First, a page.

3)  Dollars and Cents

It is no secret that the Rays are on a very tight budget.  Low attendance figures, despite continued recent major league success including a World Series appearance in 2008, has meant that the Rays cannot afford to hang onto high priced veterans.  Shown the door in recent years were Carlos Pena, Matt Garza and Rafael Soriano, among others for financial considerations.  While James may have what is considered a team friendly contract, paying him close to $10 million or so per year for each of the next three seasons does not work for the Rays budget.  Moore, combined with Alonso and Grandal, would fill three positions for the Rays at a combined salary that will be a fraction of what Shields makes.  In other words, Shields is a luxury that the Rays cannot afford and can fill quite adequately within at a cheaper cost.  While we do not like to think about the economics of the game, it can drive roster decisions on the same level as talent and ability.

4)  Innings- Wear and Tear

James Shields is starting to enter a zone that many MLB teams dread.  The 200-innings per season for over five seasons club.  While an informal group, there has been much talk in baseball circles that most pitchers after their first 1000 innings pitched have a high risk of injuries and decline.  Pitchers like Brandon Webb and to a lesser extent Ben Sheets, are shown as examples of modern pitchers that have arm/shoulder problems after pitching many major league innings over a span of 5+ years.  While Shields has not shown any risks yet of developing injuries, his numbers going into this season were of concern for the Rays.  So while Shields is having a Cy Young caliber season, the Rays may be fearful that he will be susceptible to injuries or declining performance very soon.

5)  Pitchers Need Run Support

In the same way a fast car needs a powerful engine and reliable tires, a major league team needs both offense and strong pitching.  The current build of the Rays is starting to mirror the San Francisco Giants.  Great young pitching but not enough hitting.  The Rays can stockpile as much pitching as they like, but if they cannot score runs they will have a difficult time making the playoffs, let alone win a World Series title.  Yonder Alonso and Yasmani Grandal are two superstar bats in the making that the Rays desperately need and do not have in their own system.  The expression goes that teams “develop pitching and buy bats.”  In this case, the Rays will be taking to buying the bats that they themselves cannot produce.  With a starting lineup of nine hitters, that Rays will be instantly filling over 20% of their lineup by way of this trade.  The hit the rotation by losing Shields would be absorbed by the addition of Matt Moore to the major league club.  But the boost to the team’s offense as a result of the addition of Alonso and Grandal is invaluable.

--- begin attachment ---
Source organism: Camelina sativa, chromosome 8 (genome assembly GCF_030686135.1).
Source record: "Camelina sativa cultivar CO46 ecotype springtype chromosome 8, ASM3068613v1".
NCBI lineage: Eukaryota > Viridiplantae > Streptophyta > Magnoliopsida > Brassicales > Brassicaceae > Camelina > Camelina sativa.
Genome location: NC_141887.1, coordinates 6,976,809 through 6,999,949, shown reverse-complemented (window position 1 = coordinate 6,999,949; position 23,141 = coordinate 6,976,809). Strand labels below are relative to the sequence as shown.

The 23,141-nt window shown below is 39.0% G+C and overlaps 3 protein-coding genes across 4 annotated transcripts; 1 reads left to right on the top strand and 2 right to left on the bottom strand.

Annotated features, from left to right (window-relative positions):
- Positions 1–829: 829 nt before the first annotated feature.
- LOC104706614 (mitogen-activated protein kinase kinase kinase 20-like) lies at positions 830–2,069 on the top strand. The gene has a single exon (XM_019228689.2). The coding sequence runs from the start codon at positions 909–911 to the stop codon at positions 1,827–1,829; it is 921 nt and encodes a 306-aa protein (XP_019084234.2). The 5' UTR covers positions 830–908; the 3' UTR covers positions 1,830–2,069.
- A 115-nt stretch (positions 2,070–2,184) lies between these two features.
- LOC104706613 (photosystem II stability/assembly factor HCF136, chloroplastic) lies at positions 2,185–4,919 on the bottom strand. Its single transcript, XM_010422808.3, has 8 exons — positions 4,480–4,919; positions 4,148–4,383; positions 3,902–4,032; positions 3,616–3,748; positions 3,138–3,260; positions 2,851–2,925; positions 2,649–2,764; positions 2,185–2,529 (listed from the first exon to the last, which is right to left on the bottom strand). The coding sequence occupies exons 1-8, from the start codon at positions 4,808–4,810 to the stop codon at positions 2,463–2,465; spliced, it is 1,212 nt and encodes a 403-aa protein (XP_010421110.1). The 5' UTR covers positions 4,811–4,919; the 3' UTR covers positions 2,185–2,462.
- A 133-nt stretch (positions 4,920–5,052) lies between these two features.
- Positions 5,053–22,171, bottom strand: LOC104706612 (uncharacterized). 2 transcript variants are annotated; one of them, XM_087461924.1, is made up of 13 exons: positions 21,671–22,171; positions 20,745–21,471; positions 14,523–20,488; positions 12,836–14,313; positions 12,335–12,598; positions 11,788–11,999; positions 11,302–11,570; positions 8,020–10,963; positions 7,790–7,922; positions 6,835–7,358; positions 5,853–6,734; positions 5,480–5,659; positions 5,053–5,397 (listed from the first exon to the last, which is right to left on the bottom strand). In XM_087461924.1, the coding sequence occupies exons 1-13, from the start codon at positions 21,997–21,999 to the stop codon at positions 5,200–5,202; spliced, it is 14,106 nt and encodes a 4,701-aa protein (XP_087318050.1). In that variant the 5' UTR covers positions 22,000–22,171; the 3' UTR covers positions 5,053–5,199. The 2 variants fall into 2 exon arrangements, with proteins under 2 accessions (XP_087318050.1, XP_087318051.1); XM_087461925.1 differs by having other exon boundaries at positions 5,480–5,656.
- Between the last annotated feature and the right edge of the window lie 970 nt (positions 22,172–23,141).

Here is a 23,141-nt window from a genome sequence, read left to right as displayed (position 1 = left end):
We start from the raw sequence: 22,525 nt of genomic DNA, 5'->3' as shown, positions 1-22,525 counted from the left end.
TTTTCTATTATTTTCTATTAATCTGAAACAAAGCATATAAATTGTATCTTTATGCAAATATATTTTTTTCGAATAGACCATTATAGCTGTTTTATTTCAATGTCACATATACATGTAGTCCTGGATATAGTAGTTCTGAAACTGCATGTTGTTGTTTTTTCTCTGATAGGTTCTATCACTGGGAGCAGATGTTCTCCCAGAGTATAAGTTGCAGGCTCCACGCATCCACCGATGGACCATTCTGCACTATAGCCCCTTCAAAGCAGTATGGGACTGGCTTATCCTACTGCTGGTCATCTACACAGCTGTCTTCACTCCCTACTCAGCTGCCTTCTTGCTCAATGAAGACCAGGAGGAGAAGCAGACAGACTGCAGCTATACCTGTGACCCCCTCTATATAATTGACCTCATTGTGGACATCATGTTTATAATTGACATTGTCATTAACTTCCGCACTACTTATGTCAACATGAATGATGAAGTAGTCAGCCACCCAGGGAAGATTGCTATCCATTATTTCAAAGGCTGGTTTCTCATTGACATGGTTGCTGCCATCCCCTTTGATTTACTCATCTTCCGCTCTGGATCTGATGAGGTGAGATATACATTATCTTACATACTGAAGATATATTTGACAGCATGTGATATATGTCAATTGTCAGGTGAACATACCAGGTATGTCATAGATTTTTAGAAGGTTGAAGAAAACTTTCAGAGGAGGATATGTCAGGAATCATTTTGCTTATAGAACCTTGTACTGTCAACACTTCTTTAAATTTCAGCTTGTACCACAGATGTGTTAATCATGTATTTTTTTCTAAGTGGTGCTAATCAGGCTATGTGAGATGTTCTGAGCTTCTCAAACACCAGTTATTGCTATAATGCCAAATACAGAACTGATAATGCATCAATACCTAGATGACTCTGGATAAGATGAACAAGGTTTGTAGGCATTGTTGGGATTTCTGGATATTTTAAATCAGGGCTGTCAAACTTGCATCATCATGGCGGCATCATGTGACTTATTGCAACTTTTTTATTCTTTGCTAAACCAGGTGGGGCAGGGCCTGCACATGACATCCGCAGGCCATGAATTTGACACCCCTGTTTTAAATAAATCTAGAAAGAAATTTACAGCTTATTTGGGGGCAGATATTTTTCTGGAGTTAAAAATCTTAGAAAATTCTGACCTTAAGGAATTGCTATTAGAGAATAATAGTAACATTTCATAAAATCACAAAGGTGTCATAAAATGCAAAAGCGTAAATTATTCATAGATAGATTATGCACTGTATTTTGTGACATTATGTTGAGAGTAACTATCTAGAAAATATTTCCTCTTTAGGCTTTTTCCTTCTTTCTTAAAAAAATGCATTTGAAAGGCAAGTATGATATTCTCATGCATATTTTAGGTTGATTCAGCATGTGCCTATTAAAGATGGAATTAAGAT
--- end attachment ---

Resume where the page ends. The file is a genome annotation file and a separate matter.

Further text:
Verdict:  The bottom line is that the Tampa Bay Rays are in a quandary.  James Shields is the heart and soul of their pitching staff, the go-to guy who has earned his nickname of “big game.”  But as the most expensive starter on the staff, with the team’s top prospect almost ready to receive the call to the show and the team desperately needing good young hitting, the Rays have no choice but to consider moving Shields at the trade deadline.  As the team is still in contention, management will have to be careful of not sending a message that they are throwing in the towel on the season.  But to get the biggest reward, the team will have to pay a big price.  It will be difficult in the short-term to accept the trade of James Shields from Tampa Bay.  But considering the hitting that the Reds would be sending to the Rays, this is a deal that the Rays cannot afford to miss out on.  Keep an eye on Tampa Bay as the team will continue to improve, get younger at a competitive payroll come deadline day and still remain in contention.  If this is truly James Shield’s last week in a Rays uniform, please be sure to catch his last start live or on television from Oakland this coming Wednesday July 27th.  With Desmond Jennings and Dane De La Rosa just recalled by the Rays from AAA, the cycle of player and prospect replenishment has already begun again in Tampa Bay.

 

 

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FRIDAY FACEOFF: CARLOS PENA VS. JAMES LONEY

MLB reports:  In another first on MLB reports, I will be running a series every Friday titled “Friday Faceoff.”  The series will matchup two MLB players at the same position and consist of a five point comparison between them.  The player with the most points at the end of the faceoff is victorious.  Especially for fantasy baseball players, the faceoff will give you an edge and strategy as to how to  fill your fantasy roster and set your lineups.

In the premier edition of the Friday Faceoff, I present James Loney of the Los Angeles Dodgers and Carlos Pena of the Chicago Cubs.  Two middle-of-the-road first basemen with the potential to hit the upper tier.  Do you have either player on your team?  Do you want to have either one in your lineup?  Lets begin the Friday Faceoff and find out!